The poem is very simplistic in its message; I feel like a far greater discussion of the era of exploration and colonization is warranted than is covered in this poem fragment. Columbus was one of the "filthy murderers", perhaps. Or, he was simply the first one of his era to arrive in this hemisphere. In using polemical language, no one benefits, and ignorance compounds ignorance.

Karen Saunders said...

I think the concern of anonymous may be partly based on a conflation of poetry with essays. A poem is not generally written for the purpose of discussion of an era.

For that matter, factually-based discussion of the "era of exploration of exploration and colonization" is, to my mind, far more grim and unpleasant than the most polemical language of Jummie Durham's poem. "Filthy murderers" seems mild language when I've just read of the dogs of war used by Columbus, Cortez, or De Soto. Words usually fail me when I try to discuss the practices of so many of the "explorers".

It is good of anonymous to remind us, though, that Columbus was "simply the first" of those filthy murderers to arrive in this hemisphere.

Jimmie Durham's poem brings breathes life into those who died so long ago (and those who continue to die as a result of the ongoing invasion/colonization of indigenous nations), reminding us that they were people, as real, as full of life as anyone alive now, and reminding us that they are still here with us, in each murmuring field of grass, each singing stream.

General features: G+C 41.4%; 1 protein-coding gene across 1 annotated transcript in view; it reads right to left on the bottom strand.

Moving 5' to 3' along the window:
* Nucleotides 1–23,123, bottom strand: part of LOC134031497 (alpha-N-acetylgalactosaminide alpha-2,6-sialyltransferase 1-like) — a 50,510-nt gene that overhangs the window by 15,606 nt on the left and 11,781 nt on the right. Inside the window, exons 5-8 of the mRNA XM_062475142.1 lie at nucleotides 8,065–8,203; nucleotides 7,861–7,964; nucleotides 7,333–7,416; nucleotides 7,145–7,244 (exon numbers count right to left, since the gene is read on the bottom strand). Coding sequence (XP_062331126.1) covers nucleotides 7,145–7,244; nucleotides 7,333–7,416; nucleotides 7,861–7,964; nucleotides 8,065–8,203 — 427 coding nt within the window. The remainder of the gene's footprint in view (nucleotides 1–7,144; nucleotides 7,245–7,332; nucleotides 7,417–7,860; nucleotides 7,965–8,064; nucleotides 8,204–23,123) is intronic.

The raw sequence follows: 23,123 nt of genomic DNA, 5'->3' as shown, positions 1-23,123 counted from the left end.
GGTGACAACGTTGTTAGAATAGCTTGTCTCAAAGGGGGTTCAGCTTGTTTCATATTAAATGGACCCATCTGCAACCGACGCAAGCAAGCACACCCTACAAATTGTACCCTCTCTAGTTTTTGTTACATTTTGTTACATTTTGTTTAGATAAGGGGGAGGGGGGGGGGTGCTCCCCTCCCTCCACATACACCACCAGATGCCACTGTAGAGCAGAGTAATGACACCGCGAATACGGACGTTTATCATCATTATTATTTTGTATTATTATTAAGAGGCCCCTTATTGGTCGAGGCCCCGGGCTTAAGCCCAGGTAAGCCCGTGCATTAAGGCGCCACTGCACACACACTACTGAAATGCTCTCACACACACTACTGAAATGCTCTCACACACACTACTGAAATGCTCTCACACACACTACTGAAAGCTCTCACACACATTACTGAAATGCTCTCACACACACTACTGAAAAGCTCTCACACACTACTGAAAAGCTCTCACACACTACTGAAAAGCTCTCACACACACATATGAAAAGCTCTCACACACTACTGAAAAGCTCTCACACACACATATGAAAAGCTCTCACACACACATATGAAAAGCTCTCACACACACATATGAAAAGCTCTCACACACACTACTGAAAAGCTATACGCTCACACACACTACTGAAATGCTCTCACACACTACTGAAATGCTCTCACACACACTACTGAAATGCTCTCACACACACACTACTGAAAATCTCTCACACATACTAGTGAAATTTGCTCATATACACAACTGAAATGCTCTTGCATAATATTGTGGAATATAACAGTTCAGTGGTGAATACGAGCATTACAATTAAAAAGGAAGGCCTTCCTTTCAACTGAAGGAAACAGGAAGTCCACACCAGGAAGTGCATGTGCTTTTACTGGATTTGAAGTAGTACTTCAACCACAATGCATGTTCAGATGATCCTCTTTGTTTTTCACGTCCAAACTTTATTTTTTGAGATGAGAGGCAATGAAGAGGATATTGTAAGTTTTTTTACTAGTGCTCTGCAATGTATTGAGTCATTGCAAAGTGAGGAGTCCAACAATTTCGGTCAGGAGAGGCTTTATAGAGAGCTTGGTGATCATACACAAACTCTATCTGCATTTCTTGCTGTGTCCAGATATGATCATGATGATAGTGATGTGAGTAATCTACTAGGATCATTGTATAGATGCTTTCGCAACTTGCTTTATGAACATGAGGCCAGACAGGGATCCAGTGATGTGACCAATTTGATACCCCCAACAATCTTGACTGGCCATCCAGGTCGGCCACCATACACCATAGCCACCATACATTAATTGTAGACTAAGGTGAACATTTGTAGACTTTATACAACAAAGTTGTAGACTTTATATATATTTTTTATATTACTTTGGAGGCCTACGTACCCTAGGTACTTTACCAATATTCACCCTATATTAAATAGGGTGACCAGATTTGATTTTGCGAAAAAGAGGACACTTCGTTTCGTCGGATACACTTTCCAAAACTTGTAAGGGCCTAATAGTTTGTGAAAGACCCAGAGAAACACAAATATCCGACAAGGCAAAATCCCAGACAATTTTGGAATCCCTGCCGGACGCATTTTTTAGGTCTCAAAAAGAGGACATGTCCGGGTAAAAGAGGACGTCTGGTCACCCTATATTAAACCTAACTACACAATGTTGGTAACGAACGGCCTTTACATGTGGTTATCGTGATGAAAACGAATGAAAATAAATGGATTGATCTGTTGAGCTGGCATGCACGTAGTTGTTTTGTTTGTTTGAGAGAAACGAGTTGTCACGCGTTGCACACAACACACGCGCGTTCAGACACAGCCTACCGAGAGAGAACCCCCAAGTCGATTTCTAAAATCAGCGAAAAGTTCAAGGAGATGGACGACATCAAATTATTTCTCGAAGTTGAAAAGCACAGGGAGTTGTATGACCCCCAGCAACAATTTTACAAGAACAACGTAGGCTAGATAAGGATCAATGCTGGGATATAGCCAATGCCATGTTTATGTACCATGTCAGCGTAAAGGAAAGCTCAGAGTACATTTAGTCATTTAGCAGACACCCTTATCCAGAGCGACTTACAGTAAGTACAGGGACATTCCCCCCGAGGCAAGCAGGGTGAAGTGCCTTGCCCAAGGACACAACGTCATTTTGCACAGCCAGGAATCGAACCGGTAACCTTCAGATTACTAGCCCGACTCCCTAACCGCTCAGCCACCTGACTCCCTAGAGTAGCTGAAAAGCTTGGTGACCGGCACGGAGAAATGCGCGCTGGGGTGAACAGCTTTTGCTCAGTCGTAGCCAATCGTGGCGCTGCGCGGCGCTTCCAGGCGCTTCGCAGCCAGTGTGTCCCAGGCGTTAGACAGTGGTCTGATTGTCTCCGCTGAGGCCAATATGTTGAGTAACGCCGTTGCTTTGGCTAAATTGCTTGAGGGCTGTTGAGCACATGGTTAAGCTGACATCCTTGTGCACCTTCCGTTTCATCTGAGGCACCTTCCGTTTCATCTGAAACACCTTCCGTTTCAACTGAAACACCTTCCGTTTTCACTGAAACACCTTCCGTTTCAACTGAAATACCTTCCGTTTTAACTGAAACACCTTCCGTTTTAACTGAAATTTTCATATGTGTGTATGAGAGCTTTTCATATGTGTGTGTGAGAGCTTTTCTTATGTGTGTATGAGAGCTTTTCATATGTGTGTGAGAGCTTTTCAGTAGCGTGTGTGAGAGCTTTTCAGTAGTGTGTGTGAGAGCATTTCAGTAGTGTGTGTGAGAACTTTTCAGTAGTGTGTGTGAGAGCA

Anonymous said...

I hate to break it to you, but there were a lot of filthy murderers on this continent before Columbus came. The only difference is that he was white, so I guess we expect him to behave better than the indigenous people.

Elissa said...

speaking of typos--I'm just checking: "every creek HAS accepted the responsibility"?

Debbie Reese said...

Thanks for the heads up on the typo ("as" instead of "has"). I've fixed that error.

Anonymous said...

What actually happens, in my experience, is that Columbus Day simply isn't taught about anymore. Certainly not in high school and I don't think much in elementary. What is in the school history texts I've seen is Columbus wrapped into the story of a dozen other explorers. History is taught in such a compressed way that I'd be surprised if many kids could pick Columbus out of a lineup.

Leslie said...

Also speaking of typos, is the "t" in "Laughting Otter" really supposed to be there?

Interesting poem, though. Thanks for posting it. As Karen said, poems are not for discussing an era, though they can certainly generate discussion. I would be interested in knowing more about some of the people he mentions in the poem.

Ruth said...

Thank you for this poem. I shared two with my seventh graders on Friday in honor of Columbus Day. One was "Columbus," by Joaquin Miller, where Columbus is presented as a hero. The other was "Lament of an Arawak Child," by Pamela Mordecai. We talked about different ways of looking at the same person. Now I want to share this one with them. My favorite part is, "And nothing can stop the wind from howling those names around the corners of the school."